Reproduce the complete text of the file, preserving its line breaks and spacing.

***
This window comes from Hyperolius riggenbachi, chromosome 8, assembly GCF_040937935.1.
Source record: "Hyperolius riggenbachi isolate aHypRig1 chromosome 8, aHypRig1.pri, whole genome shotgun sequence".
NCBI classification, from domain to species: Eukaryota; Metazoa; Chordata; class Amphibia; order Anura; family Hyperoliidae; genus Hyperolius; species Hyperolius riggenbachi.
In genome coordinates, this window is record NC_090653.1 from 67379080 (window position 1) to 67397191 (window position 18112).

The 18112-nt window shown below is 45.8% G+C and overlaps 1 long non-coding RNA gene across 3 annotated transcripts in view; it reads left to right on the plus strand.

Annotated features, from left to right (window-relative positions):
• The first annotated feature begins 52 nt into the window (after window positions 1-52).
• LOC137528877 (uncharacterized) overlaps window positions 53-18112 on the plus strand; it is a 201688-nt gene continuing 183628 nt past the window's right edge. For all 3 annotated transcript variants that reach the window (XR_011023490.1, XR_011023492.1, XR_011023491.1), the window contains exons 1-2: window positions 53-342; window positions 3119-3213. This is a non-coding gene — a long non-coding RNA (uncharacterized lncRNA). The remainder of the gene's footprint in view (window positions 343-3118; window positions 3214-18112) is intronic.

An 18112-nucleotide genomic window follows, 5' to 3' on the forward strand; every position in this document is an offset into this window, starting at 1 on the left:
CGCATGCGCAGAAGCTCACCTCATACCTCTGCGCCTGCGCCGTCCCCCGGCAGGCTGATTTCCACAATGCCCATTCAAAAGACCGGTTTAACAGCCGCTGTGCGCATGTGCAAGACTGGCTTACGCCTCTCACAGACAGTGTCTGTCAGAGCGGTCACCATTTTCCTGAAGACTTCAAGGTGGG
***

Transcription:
This window comes from Hyperolius riggenbachi, chromosome 8, assembly GCF_040937935.1.
Source record: "Hyperolius riggenbachi isolate aHypRig1 chromosome 8, aHypRig1.pri, whole genome shotgun sequence".
NCBI classification, from domain to species: Eukaryota; Metazoa; Chordata; class Amphibia; order Anura; family Hyperoliidae; genus Hyperolius; species Hyperolius riggenbachi.
In genome coordinates, this window is record NC_090653.1 from 67379080 (window position 1) to 67397191 (window position 18112).

The 18112-nt window shown below is 45.8% G+C and overlaps 1 long non-coding RNA gene across 3 annotated transcripts in view; it reads left to right on the plus strand.

Annotated features, from left to right (window-relative positions):
• The first annotated feature begins 52 nt into the window (after window positions 1-52).
• LOC137528877 (uncharacterized) overlaps window positions 53-18112 on the plus strand; it is a 201688-nt gene continuing 183628 nt past the window's right edge. For all 3 annotated transcript variants that reach the window (XR_011023490.1, XR_011023492.1, XR_011023491.1), the window contains exons 1-2: window positions 53-342; window positions 3119-3213. This is a non-coding gene — a long non-coding RNA (uncharacterized lncRNA). The remainder of the gene's footprint in view (window positions 343-3118; window positions 3214-18112) is intronic.

An 18112-nucleotide genomic window follows, 5' to 3' on the forward strand; every position in this document is an offset into this window, starting at 1 on the left:
CGCATGCGCAGAAGCTCACCTCATACCTCTGCGCCTGCGCCGTCCCCCGGCAGGCTGATTTCCACAATGCCCATTCAAAAGACCGGTTTAACAGCCGCTGTGCGCATGTGCAAGACTGGCTTACGCCTCTCACAGACAGTGTCTGTCAGAGCGGTCACCATTTTCCTGAAGACTTCAAGGTGGG